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Email from Timmie Wiant

Loved the Brown Soap Story.  We too, had brown soap in the laundry room. Mother used it to wash my mouth out any time I was unduly rude or used “dirty” words. Hmmm. How bad could I have been?  I remember also having horrible poison Ivy and being treated with it.



By Timmie Wiant 

childhood memories

tormenting sisters

dirty words

brings on brown soap


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Fels Naphtha I knew, but not brown soap.

—from Ina Lowenberg

I never used that old fashioned wringer washing machine, nor did my mother. In the city, linens went to the Chinese laundry. My sweaters were washed by hand—not my hand— and laid on towels on the floor of my room to dry. I did plenty of hand washing in my early married years, kneeling by the bathtub and hanging the dripping clothes on a rack or a line over the tub. That was a summer in London when Jerry did his dissertation research. When we had our first baby, we were living in a railroad apartment on the second floor of a 200-year old farmhouse. Friends lent us a funny tiny electric washer that sat in the sink to do the seemingly endless laundry the baby generated. When we returned it (the washer, not the baby), we asked our landlords if we could use their washer. For an extra $1 a month we did. That is when I wound a rope around the four posts outside and hung sheets, towels, clothes. Delightful except in winter when lines in the basement were used. How stiff the towels became!

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Another memory of Brown Soap…

“Don’t get close to the wringer!” my mother cautioned, as she threaded another piece of clothing through the spinning rollers. And once again I heard her explain the dangers of getting your fingers caught in the wringer of the old tub washing machine. I knew the wringers function, to squeeze the excess water from the clothes before they could be hung up to dry, and I watched again, as I had many times before, anxiously hoping my mother didn’t get her fingers caught as well.

I had played around with it many times before, as all curious children will, moving the locking tab back and forth, feeling the solid unyielding mass of the rollers, trying to lift and spin them, and realizing that getting my fingers caught between the two would indeed be a bad thing.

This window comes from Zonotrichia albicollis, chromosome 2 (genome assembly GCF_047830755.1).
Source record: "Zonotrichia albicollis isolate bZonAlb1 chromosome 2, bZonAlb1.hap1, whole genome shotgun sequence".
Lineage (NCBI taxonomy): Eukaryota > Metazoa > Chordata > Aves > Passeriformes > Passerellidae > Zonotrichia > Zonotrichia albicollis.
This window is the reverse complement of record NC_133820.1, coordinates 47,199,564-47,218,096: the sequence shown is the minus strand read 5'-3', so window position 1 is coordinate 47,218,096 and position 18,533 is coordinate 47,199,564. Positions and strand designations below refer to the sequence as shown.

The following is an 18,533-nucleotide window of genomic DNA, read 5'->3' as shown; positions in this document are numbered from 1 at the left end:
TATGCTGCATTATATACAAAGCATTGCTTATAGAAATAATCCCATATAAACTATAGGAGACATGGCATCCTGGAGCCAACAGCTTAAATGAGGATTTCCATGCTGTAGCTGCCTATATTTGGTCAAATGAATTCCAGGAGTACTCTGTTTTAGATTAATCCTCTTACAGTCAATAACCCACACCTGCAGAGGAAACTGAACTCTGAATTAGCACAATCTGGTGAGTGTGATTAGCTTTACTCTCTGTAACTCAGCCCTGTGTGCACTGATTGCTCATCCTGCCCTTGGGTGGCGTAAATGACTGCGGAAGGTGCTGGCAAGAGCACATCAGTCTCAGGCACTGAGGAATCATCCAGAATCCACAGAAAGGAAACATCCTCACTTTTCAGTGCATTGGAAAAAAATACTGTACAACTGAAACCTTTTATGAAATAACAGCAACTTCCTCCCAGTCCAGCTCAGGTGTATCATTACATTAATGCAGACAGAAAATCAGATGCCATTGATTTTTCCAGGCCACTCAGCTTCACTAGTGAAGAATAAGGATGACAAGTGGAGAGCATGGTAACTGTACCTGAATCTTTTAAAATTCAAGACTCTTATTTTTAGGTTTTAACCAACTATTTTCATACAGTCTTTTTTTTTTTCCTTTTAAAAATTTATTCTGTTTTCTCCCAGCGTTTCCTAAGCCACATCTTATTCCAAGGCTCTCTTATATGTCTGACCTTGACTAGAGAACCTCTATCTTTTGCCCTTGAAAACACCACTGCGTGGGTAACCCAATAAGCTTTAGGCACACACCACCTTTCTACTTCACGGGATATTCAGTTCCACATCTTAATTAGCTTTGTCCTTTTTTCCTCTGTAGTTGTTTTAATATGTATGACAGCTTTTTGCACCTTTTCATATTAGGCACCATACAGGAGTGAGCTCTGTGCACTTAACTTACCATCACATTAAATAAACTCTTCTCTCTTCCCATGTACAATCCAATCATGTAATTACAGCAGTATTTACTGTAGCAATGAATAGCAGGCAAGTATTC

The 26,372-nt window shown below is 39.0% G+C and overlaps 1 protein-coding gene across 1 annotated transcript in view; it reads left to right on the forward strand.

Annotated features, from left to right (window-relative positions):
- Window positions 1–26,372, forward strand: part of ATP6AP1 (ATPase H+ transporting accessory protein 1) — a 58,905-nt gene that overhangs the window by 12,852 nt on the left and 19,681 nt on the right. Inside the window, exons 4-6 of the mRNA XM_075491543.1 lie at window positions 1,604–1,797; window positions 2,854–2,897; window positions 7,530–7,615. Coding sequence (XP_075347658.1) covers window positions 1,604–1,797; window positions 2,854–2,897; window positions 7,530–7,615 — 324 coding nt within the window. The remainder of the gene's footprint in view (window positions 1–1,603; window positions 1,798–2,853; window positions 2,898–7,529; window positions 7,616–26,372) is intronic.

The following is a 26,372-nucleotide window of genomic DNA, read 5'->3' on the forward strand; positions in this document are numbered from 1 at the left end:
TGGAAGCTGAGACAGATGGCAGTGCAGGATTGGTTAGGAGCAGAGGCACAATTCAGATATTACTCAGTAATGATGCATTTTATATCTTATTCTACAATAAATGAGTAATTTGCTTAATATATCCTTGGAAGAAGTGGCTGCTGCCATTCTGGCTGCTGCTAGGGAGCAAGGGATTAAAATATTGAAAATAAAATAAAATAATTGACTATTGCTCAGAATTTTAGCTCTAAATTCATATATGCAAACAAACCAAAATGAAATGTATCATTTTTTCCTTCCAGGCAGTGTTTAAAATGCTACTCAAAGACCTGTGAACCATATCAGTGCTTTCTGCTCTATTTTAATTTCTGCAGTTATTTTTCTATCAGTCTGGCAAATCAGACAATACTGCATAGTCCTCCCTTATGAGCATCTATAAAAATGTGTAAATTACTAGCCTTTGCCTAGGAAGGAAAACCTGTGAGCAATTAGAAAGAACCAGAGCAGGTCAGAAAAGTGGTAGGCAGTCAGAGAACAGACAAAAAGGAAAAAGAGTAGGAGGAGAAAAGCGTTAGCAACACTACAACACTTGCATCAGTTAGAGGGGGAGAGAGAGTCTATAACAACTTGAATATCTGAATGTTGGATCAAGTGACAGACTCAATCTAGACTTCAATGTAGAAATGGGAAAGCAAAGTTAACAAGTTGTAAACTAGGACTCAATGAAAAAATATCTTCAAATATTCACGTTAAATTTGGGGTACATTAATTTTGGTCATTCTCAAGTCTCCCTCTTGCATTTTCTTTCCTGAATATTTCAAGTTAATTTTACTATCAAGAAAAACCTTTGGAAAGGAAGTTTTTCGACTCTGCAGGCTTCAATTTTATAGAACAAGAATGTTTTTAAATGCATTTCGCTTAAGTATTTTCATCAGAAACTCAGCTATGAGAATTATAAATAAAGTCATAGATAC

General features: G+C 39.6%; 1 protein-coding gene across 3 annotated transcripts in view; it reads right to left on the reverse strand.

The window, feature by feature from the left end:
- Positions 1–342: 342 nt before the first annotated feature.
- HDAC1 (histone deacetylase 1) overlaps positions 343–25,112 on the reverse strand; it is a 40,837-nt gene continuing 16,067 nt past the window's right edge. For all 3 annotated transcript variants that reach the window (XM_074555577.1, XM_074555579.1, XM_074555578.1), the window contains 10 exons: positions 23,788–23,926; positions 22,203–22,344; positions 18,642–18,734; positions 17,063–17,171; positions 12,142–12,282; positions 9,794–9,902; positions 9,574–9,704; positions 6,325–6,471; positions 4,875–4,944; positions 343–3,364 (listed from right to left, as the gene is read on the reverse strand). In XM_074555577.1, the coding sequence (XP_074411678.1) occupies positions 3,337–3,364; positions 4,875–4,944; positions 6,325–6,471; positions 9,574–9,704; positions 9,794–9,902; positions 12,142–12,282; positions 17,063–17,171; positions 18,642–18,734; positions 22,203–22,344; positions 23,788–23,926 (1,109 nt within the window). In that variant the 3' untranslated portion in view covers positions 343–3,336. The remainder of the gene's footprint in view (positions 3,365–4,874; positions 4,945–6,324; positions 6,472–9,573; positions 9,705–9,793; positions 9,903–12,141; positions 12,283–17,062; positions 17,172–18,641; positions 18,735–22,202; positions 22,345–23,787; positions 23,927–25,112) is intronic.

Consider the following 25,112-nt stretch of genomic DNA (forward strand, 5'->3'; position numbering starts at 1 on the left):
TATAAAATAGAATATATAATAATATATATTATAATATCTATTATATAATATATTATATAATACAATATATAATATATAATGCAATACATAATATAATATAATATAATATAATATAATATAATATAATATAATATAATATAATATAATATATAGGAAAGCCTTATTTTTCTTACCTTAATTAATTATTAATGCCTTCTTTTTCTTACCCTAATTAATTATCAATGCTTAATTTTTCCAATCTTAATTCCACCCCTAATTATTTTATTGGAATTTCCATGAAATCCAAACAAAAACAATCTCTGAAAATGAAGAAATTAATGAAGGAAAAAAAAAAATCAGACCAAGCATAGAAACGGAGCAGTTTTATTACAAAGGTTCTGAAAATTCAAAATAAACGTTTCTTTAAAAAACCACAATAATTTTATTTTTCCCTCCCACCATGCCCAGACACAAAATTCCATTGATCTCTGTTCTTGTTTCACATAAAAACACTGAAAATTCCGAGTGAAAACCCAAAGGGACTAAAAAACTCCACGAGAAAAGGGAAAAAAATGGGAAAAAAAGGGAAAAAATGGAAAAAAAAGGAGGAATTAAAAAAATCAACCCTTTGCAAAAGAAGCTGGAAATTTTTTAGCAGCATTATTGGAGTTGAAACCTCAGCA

Fortunately, it was only the horror stories my mother told me, about crushed fingers and pain, that provided the example of the cost of inattention around this most dangerous piece of equipment, used expertly every Saturday by my mother in our basement.

Years afterward, when a new Kenmore sat proudly along the wall, and the old tub with it’s evil hungry wringer had been set aside in the corner, I still glanced at it furtively, wondering how many people had crushed and mangled fingers because of that machine. I was glad to see it go.

From Mark Husk
Morgantown, West Virginia

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The Daffodil and I  

By Michael Chan


The daffodil,

My front yard daffodil is blooming.

Resting on top of protective laces of the stems

Six light yellow petals form a crown fit for a king.

Swinging in the gentle morning breeze,

The daffodil greets me with silent bursts of laughter.

I wake up.


In late autumn last year,

The forever green body had become so limp

That it touched the ground.

Broken twigs and soil crumbled into a jumble.

You were dying.


Winter came.

With the heaviest snow and ice in eighty years,

You waited under the snow and salt,

Not knowing whether you would be alive next spring.

You persevered silently.


Yesterday morning,

Seeing you ballet tip-toeing and laughing,

My heart went out to you.

You had come out from the dirt unblemished.

You were more beautiful than you looked.

You were amazing.


Night came.

Thunder, lightning, wind and rain

Pounded my front yard and my daffodil.

Someone said, “Your flower is gone.”

I said “No.”

And you said, “No”.


Morning came.

You were bowing so low that you touched the earth.

You were not accepting sympathy.

You were calm and joyful.

You kissed the earth.

You showed your gratefulness.


Evening came.

You stood straight and tall.

Waving ever so gracefully in the warm evening wind,

You were happy to greet and inspire me.

Thank you my friend.

You will always be my teacher.

Michael Chan is a member of the Reading Aloud Group at the Iowa City Senior Center

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